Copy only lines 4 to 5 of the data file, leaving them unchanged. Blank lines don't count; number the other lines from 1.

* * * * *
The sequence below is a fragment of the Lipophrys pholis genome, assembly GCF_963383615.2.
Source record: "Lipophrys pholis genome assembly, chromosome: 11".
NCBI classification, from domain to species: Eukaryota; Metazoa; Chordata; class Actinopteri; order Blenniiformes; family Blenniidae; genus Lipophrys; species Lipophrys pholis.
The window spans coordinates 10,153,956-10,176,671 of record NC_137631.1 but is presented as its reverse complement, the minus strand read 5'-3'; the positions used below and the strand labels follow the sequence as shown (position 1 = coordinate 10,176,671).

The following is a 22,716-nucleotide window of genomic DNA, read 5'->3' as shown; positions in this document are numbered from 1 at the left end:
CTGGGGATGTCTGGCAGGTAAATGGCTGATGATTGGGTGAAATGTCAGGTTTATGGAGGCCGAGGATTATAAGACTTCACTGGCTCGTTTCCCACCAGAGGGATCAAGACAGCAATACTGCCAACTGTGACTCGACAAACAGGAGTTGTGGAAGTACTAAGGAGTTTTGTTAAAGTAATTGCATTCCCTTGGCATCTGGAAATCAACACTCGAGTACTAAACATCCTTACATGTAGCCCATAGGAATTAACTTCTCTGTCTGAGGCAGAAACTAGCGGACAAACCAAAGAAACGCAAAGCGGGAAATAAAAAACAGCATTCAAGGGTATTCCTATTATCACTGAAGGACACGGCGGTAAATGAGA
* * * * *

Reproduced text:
The window spans coordinates 10,153,956-10,176,671 of record NC_137631.1 but is presented as its reverse complement, the minus strand read 5'-3'; the positions used below and the strand labels follow the sequence as shown (position 1 = coordinate 10,176,671).

The following is a 22,716-nucleotide window of genomic DNA, read 5'->3' as shown; positions in this document are numbered from 1 at the left end: